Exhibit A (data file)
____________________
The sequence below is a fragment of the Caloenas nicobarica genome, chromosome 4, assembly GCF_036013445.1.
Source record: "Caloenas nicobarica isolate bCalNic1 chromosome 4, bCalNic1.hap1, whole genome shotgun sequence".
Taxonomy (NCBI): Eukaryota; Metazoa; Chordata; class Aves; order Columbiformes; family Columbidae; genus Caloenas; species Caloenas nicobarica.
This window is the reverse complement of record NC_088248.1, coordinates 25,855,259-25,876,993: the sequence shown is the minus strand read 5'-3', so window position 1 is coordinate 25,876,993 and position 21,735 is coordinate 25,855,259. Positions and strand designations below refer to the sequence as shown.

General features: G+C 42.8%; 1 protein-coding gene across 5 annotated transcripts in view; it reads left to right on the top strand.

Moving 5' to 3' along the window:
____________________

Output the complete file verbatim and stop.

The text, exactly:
The sequence below is a fragment of the Caloenas nicobarica genome, chromosome 4, assembly GCF_036013445.1.
Source record: "Caloenas nicobarica isolate bCalNic1 chromosome 4, bCalNic1.hap1, whole genome shotgun sequence".
Taxonomy (NCBI): Eukaryota; Metazoa; Chordata; class Aves; order Columbiformes; family Columbidae; genus Caloenas; species Caloenas nicobarica.
This window is the reverse complement of record NC_088248.1, coordinates 25,855,259-25,876,993: the sequence shown is the minus strand read 5'-3', so window position 1 is coordinate 25,876,993 and position 21,735 is coordinate 25,855,259. Positions and strand designations below refer to the sequence as shown.

General features: G+C 42.8%; 1 protein-coding gene across 5 annotated transcripts in view; it reads left to right on the top strand.

Moving 5' to 3' along the window: